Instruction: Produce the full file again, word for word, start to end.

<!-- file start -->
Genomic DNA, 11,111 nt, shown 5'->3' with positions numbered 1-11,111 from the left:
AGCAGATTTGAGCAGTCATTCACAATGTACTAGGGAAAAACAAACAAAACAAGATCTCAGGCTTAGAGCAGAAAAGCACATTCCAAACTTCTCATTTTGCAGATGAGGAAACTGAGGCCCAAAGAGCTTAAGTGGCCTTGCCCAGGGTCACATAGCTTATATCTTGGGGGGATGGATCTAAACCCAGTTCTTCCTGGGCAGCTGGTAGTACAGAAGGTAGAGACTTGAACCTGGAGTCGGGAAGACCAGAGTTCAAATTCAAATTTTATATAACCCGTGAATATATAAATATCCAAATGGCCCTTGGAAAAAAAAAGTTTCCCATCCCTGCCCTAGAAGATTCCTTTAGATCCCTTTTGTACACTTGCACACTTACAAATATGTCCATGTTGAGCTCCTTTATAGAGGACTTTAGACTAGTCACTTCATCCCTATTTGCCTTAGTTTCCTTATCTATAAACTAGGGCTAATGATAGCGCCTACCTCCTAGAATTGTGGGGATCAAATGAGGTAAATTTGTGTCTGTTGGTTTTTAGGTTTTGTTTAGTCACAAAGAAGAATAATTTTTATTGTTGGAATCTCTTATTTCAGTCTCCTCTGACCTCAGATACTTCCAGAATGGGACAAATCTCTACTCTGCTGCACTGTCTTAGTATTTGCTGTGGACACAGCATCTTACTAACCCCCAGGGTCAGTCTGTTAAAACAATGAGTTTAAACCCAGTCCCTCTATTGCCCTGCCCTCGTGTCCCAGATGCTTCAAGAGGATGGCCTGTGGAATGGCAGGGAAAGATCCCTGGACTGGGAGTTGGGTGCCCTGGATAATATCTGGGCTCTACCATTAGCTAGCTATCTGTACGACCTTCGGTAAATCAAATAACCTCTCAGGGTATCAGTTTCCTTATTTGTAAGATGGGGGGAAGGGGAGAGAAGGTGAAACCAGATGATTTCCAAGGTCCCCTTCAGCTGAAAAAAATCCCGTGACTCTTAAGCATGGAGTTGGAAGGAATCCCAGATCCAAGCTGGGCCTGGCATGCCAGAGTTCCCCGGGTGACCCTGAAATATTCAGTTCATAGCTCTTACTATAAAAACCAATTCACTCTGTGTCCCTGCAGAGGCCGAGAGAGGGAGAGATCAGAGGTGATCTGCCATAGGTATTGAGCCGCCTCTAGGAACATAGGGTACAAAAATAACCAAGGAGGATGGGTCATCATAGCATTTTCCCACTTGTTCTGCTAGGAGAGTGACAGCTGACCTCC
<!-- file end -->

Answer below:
Genomic DNA, 11,111 nt, shown 5'->3' with positions numbered 1-11,111 from the left:
AGCAGATTTGAGCAGTCATTCACAATGTACTAGGGAAAAACAAACAAAACAAGATCTCAGGCTTAGAGCAGAAAAGCACATTCCAAACTTCTCATTTTGCAGATGAGGAAACTGAGGCCCAAAGAGCTTAAGTGGCCTTGCCCAGGGTCACATAGCTTATATCTTGGGGGGATGGATCTAAACCCAGTTCTTCCTGGGCAGCTGGTAGTACAGAAGGTAGAGACTTGAACCTGGAGTCGGGAAGACCAGAGTTCAAATTCAAATTTTATATAACCCGTGAATATATAAATATCCAAATGGCCCTTGGAAAAAAAAAGTTTCCCATCCCTGCCCTAGAAGATTCCTTTAGATCCCTTTTGTACACTTGCACACTTACAAATATGTCCATGTTGAGCTCCTTTATAGAGGACTTTAGACTAGTCACTTCATCCCTATTTGCCTTAGTTTCCTTATCTATAAACTAGGGCTAATGATAGCGCCTACCTCCTAGAATTGTGGGGATCAAATGAGGTAAATTTGTGTCTGTTGGTTTTTAGGTTTTGTTTAGTCACAAAGAAGAATAATTTTTATTGTTGGAATCTCTTATTTCAGTCTCCTCTGACCTCAGATACTTCCAGAATGGGACAAATCTCTACTCTGCTGCACTGTCTTAGTATTTGCTGTGGACACAGCATCTTACTAACCCCCAGGGTCAGTCTGTTAAAACAATGAGTTTAAACCCAGTCCCTCTATTGCCCTGCCCTCGTGTCCCAGATGCTTCAAGAGGATGGCCTGTGGAATGGCAGGGAAAGATCCCTGGACTGGGAGTTGGGTGCCCTGGATAATATCTGGGCTCTACCATTAGCTAGCTATCTGTACGACCTTCGGTAAATCAAATAACCTCTCAGGGTATCAGTTTCCTTATTTGTAAGATGGGGGGAAGGGGAGAGAAGGTGAAACCAGATGATTTCCAAGGTCCCCTTCAGCTGAAAAAAATCCCGTGACTCTTAAGCATGGAGTTGGAAGGAATCCCAGATCCAAGCTGGGCCTGGCATGCCAGAGTTCCCCGGGTGACCCTGAAATATTCAGTTCATAGCTCTTACTATAAAAACCAATTCACTCTGTGTCCCTGCAGAGGCCGAGAGAGGGAGAGATCAGAGGTGATCTGCCATAGGTATTGAGCCGCCTCTAGGAACATAGGGTACAAAAATAACCAAGGAGGATGGGTCATCATAGCATTTTCCCACTTGTTCTGCTAGGAGAGTGACAGCTGACCTCC